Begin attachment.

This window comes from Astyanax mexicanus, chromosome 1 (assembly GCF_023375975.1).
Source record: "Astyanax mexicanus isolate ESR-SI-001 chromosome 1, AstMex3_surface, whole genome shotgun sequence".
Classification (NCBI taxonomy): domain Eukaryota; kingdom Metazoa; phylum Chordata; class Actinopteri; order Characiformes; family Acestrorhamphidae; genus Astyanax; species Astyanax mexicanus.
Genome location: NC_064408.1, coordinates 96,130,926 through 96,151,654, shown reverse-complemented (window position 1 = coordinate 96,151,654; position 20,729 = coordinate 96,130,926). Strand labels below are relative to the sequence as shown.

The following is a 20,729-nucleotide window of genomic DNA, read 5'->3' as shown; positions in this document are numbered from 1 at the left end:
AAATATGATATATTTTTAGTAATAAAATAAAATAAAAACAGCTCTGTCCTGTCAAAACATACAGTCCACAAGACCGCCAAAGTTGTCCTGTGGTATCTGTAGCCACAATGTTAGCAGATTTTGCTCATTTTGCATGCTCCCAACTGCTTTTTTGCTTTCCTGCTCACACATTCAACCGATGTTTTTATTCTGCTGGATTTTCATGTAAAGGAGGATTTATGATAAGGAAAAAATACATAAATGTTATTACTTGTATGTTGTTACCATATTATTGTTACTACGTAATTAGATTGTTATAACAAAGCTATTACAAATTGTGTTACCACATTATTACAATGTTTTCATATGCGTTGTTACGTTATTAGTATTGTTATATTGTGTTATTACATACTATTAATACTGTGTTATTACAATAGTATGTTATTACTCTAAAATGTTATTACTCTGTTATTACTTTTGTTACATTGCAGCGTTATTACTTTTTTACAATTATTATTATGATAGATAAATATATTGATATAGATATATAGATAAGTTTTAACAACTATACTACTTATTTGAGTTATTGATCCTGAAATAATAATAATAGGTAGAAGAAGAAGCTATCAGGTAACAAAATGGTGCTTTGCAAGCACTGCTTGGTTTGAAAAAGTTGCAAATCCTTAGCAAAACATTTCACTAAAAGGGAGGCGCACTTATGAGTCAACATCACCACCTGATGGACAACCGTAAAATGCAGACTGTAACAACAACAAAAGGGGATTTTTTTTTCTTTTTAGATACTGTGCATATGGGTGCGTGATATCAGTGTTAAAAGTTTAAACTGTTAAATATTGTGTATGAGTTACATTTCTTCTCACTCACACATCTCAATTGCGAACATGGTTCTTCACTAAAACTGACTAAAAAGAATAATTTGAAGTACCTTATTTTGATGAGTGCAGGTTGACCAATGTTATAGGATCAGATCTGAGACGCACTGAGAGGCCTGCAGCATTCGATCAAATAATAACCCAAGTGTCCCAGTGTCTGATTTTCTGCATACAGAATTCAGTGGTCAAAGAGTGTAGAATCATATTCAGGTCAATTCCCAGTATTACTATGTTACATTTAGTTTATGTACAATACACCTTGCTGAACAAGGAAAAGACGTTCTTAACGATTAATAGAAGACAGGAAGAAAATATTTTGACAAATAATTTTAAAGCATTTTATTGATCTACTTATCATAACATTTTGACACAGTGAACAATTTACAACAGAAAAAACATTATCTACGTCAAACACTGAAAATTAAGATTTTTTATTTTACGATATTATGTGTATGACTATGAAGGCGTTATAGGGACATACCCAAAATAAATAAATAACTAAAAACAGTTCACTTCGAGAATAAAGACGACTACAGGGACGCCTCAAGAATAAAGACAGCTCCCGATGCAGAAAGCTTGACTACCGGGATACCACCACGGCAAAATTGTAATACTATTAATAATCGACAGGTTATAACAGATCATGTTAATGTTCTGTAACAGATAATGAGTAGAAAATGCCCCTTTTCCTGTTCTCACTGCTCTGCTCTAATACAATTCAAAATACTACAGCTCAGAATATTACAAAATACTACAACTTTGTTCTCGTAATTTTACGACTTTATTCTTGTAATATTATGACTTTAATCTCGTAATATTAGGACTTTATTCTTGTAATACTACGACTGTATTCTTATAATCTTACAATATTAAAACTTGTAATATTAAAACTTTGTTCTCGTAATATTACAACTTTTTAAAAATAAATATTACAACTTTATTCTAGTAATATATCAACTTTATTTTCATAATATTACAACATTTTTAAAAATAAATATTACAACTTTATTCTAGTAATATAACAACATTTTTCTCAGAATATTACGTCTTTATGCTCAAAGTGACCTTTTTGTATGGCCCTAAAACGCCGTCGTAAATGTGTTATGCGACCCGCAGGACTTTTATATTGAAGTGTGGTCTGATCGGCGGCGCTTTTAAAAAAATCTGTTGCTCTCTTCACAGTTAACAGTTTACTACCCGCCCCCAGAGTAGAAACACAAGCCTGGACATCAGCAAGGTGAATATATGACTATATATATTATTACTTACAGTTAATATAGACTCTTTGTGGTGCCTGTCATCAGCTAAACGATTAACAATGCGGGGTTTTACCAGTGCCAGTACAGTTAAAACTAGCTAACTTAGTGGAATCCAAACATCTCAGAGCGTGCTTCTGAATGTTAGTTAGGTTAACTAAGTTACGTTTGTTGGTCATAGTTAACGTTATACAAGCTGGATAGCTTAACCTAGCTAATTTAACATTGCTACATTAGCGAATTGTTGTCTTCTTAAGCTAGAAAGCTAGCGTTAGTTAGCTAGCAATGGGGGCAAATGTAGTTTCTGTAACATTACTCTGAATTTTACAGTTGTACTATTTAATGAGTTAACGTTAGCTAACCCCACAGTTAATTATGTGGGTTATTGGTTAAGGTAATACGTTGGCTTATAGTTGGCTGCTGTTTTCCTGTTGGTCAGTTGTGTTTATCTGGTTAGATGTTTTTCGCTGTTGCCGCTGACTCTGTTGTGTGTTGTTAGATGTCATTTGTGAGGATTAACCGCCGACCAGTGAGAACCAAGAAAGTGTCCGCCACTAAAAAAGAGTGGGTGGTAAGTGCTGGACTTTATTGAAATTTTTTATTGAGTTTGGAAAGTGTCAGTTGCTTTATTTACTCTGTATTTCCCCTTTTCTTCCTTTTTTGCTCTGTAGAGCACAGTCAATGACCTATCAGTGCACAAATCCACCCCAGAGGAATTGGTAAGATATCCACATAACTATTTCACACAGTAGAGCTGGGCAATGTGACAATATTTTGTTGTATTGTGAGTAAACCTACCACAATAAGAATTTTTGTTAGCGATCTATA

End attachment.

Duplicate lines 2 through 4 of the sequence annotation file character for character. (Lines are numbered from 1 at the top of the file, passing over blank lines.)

Source record: "Astyanax mexicanus isolate ESR-SI-001 chromosome 1, AstMex3_surface, whole genome shotgun sequence".
Classification (NCBI taxonomy): domain Eukaryota; kingdom Metazoa; phylum Chordata; class Actinopteri; order Characiformes; family Acestrorhamphidae; genus Astyanax; species Astyanax mexicanus.
Genome location: NC_064408.1, coordinates 96,130,926 through 96,151,654, shown reverse-complemented (window position 1 = coordinate 96,151,654; position 20,729 = coordinate 96,130,926). Strand labels below are relative to the sequence as shown.